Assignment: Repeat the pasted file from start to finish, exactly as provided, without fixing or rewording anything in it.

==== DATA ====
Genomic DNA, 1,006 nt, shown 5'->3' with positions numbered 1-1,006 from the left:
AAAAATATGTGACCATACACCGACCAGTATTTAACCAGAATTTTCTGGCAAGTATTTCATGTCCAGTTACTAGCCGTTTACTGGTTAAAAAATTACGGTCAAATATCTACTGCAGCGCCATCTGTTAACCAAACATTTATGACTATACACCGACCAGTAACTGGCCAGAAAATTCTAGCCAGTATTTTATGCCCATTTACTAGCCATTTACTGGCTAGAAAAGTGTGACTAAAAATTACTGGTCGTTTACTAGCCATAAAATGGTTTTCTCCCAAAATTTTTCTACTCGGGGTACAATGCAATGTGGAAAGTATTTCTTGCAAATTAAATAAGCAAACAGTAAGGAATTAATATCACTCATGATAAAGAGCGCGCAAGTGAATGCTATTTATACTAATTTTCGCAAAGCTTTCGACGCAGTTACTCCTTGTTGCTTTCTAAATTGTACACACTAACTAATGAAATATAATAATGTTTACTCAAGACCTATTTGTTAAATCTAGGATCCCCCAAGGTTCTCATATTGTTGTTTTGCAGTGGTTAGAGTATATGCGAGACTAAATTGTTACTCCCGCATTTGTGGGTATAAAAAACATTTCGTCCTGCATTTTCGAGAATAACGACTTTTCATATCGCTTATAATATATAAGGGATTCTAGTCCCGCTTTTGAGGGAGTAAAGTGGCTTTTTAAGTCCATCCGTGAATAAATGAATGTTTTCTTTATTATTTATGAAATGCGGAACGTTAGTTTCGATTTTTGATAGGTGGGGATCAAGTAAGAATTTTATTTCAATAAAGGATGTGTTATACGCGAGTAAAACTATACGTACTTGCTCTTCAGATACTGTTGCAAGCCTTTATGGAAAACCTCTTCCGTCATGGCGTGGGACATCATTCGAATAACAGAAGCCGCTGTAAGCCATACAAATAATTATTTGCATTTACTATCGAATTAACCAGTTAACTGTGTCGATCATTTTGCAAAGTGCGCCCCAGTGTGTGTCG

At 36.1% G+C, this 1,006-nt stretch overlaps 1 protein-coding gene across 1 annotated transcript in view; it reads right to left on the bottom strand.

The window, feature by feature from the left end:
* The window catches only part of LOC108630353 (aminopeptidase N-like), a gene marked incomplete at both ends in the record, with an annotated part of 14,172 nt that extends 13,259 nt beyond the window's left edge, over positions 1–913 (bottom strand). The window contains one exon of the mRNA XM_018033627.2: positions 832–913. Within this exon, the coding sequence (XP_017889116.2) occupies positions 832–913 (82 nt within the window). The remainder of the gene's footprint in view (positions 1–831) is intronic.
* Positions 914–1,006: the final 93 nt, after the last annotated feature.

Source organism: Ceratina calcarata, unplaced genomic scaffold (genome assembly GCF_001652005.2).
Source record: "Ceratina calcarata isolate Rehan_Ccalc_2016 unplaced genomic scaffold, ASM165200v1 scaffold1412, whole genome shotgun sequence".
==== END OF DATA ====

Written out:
Genomic DNA, 1,006 nt, shown 5'->3' with positions numbered 1-1,006 from the left:
AAAAATATGTGACCATACACCGACCAGTATTTAACCAGAATTTTCTGGCAAGTATTTCATGTCCAGTTACTAGCCGTTTACTGGTTAAAAAATTACGGTCAAATATCTACTGCAGCGCCATCTGTTAACCAAACATTTATGACTATACACCGACCAGTAACTGGCCAGAAAATTCTAGCCAGTATTTTATGCCCATTTACTAGCCATTTACTGGCTAGAAAAGTGTGACTAAAAATTACTGGTCGTTTACTAGCCATAAAATGGTTTTCTCCCAAAATTTTTCTACTCGGGGTACAATGCAATGTGGAAAGTATTTCTTGCAAATTAAATAAGCAAACAGTAAGGAATTAATATCACTCATGATAAAGAGCGCGCAAGTGAATGCTATTTATACTAATTTTCGCAAAGCTTTCGACGCAGTTACTCCTTGTTGCTTTCTAAATTGTACACACTAACTAATGAAATATAATAATGTTTACTCAAGACCTATTTGTTAAATCTAGGATCCCCCAAGGTTCTCATATTGTTGTTTTGCAGTGGTTAGAGTATATGCGAGACTAAATTGTTACTCCCGCATTTGTGGGTATAAAAAACATTTCGTCCTGCATTTTCGAGAATAACGACTTTTCATATCGCTTATAATATATAAGGGATTCTAGTCCCGCTTTTGAGGGAGTAAAGTGGCTTTTTAAGTCCATCCGTGAATAAATGAATGTTTTCTTTATTATTTATGAAATGCGGAACGTTAGTTTCGATTTTTGATAGGTGGGGATCAAGTAAGAATTTTATTTCAATAAAGGATGTGTTATACGCGAGTAAAACTATACGTACTTGCTCTTCAGATACTGTTGCAAGCCTTTATGGAAAACCTCTTCCGTCATGGCGTGGGACATCATTCGAATAACAGAAGCCGCTGTAAGCCATACAAATAATTATTTGCATTTACTATCGAATTAACCAGTTAACTGTGTCGATCATTTTGCAAAGTGCGCCCCAGTGTGTGTCG

At 36.1% G+C, this 1,006-nt stretch overlaps 1 protein-coding gene across 1 annotated transcript in view; it reads right to left on the bottom strand.

The window, feature by feature from the left end:
* The window catches only part of LOC108630353 (aminopeptidase N-like), a gene marked incomplete at both ends in the record, with an annotated part of 14,172 nt that extends 13,259 nt beyond the window's left edge, over positions 1–913 (bottom strand). The window contains one exon of the mRNA XM_018033627.2: positions 832–913. Within this exon, the coding sequence (XP_017889116.2) occupies positions 832–913 (82 nt within the window). The remainder of the gene's footprint in view (positions 1–831) is intronic.
* Positions 914–1,006: the final 93 nt, after the last annotated feature.

Source organism: Ceratina calcarata, unplaced genomic scaffold (genome assembly GCF_001652005.2).
Source record: "Ceratina calcarata isolate Rehan_Ccalc_2016 unplaced genomic scaffold, ASM165200v1 scaffold1412, whole genome shotgun sequence".